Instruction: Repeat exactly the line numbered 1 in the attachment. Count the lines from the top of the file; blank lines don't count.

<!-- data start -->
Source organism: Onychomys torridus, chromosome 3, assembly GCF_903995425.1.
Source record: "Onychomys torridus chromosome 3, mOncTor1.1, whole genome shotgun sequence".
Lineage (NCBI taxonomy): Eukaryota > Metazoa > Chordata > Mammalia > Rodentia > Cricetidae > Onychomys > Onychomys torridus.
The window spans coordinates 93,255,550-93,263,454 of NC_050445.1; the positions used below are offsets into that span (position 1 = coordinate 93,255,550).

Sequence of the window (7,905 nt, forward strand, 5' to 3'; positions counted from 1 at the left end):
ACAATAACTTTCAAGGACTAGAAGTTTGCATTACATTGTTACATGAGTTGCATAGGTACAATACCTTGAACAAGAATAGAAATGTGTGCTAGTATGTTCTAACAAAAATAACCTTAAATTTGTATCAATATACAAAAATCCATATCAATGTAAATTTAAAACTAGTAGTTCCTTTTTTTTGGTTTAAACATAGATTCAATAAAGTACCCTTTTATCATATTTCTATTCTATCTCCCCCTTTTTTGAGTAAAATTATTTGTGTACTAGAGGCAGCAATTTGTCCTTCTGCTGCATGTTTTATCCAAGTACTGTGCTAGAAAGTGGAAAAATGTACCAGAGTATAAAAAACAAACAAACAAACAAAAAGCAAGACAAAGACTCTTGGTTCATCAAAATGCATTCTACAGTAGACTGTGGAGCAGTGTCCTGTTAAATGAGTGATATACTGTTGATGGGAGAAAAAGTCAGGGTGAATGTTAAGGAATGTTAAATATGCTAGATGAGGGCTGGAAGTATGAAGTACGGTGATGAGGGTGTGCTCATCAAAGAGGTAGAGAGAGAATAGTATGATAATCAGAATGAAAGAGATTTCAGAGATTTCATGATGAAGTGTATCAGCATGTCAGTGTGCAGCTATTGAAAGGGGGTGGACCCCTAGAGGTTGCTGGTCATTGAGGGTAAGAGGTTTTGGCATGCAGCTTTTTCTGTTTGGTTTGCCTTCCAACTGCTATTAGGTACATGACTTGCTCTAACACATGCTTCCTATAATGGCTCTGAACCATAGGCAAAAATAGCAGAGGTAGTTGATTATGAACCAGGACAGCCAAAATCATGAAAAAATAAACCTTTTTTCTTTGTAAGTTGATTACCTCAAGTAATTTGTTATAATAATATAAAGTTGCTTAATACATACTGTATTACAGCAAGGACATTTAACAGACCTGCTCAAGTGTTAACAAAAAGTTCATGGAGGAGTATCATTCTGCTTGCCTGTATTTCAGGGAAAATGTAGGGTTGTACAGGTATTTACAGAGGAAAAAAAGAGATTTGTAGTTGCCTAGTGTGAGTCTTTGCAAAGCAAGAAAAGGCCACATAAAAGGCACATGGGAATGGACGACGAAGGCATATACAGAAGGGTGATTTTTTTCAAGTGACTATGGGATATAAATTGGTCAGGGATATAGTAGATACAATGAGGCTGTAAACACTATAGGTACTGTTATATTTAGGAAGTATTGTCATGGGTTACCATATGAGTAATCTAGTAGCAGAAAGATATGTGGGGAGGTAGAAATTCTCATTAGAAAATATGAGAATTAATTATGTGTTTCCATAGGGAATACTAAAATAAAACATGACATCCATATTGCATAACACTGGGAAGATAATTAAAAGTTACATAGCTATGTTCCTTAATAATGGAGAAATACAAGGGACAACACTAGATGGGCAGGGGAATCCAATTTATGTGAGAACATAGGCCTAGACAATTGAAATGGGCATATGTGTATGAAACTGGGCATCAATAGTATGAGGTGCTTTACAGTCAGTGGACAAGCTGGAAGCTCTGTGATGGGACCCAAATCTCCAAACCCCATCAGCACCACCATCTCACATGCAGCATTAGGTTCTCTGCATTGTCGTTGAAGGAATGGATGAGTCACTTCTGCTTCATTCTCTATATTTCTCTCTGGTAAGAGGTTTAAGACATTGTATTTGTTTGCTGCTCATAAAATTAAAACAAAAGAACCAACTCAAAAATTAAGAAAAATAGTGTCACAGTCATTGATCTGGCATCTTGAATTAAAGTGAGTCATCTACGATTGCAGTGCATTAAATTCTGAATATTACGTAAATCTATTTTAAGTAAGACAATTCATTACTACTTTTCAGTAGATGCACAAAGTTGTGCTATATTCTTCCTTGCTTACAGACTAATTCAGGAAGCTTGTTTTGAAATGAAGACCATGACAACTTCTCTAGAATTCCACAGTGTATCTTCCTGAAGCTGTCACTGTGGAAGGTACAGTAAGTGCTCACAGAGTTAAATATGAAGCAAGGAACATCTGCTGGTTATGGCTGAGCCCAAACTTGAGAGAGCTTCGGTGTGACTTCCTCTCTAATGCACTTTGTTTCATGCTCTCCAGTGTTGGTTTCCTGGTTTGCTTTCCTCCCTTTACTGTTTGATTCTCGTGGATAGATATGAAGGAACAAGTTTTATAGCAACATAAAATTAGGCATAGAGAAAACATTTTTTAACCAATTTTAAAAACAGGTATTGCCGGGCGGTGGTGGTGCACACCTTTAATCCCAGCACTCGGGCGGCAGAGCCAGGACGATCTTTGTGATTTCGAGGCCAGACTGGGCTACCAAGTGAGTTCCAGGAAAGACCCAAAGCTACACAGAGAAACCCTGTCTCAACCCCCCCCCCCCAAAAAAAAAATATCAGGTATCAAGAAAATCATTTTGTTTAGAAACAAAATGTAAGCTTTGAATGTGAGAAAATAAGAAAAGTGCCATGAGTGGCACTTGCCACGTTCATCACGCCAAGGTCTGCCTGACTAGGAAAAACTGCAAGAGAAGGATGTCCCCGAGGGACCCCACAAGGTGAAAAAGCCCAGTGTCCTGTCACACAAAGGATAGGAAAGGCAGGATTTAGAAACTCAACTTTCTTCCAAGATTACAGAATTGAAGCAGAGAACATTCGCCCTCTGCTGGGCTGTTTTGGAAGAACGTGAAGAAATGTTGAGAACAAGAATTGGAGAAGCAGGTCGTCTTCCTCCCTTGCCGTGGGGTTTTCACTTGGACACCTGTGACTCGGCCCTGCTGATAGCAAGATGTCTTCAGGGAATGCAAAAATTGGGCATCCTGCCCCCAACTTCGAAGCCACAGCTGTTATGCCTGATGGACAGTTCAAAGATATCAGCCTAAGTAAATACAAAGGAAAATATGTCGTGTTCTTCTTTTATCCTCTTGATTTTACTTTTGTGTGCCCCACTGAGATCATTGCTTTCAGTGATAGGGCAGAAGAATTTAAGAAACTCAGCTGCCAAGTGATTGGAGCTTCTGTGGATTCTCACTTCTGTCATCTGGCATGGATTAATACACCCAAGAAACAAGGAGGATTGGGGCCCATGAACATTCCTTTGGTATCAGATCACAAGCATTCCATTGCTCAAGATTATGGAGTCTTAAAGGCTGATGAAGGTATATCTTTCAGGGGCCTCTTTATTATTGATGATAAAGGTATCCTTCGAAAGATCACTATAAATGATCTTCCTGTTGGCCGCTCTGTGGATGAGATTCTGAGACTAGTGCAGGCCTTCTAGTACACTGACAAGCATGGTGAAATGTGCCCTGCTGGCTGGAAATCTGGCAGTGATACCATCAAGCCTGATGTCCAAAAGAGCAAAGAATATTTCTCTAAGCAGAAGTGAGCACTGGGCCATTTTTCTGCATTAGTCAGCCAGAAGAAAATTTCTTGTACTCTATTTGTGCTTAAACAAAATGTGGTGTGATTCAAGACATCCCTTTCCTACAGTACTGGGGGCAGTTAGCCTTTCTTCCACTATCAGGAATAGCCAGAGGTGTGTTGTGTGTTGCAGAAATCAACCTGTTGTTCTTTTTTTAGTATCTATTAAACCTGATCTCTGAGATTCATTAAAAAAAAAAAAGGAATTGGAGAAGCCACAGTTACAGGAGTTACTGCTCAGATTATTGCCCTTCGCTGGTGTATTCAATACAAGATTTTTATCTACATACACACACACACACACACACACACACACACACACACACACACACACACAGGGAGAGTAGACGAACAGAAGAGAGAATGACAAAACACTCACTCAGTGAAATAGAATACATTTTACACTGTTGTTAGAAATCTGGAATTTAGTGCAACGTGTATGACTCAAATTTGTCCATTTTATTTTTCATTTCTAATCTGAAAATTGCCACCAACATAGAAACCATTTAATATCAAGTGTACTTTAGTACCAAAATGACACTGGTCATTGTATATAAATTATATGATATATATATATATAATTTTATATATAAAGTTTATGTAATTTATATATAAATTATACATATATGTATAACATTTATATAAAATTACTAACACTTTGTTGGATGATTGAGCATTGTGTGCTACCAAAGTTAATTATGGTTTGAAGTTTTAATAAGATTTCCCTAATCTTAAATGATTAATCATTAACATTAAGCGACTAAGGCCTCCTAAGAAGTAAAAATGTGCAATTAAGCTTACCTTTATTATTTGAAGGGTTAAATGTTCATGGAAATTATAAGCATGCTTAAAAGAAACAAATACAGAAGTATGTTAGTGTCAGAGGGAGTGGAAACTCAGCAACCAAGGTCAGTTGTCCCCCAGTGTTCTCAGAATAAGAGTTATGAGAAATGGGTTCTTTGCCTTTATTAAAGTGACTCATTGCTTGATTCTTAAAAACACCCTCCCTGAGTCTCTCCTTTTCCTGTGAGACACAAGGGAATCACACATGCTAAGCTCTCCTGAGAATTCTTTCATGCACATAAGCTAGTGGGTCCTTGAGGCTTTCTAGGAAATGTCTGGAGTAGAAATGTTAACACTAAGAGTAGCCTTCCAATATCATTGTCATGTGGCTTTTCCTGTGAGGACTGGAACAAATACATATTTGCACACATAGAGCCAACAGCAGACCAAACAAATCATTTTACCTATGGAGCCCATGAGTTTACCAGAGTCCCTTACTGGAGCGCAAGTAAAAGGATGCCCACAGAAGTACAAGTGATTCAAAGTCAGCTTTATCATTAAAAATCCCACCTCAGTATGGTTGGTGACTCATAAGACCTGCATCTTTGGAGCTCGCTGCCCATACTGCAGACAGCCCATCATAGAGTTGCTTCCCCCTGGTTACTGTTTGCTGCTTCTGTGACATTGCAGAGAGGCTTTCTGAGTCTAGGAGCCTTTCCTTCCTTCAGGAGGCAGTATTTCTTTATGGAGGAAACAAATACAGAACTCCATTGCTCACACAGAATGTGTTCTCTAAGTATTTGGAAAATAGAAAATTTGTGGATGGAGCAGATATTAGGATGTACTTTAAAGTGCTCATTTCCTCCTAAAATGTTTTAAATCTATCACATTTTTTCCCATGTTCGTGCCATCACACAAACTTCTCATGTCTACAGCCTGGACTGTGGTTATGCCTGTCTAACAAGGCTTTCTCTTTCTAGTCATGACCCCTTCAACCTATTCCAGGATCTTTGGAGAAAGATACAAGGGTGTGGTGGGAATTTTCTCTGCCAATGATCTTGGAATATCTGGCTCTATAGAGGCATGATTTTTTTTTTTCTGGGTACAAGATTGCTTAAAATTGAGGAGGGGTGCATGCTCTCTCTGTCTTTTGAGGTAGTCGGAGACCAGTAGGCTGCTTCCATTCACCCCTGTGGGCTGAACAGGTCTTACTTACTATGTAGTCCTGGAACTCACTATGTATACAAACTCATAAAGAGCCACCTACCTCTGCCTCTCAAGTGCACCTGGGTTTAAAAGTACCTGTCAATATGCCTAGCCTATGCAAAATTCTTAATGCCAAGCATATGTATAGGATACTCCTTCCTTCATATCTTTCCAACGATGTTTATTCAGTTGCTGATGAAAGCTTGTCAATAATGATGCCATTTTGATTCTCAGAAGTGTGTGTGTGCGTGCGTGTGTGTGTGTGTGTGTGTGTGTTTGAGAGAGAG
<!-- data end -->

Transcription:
Source organism: Onychomys torridus, chromosome 3, assembly GCF_903995425.1.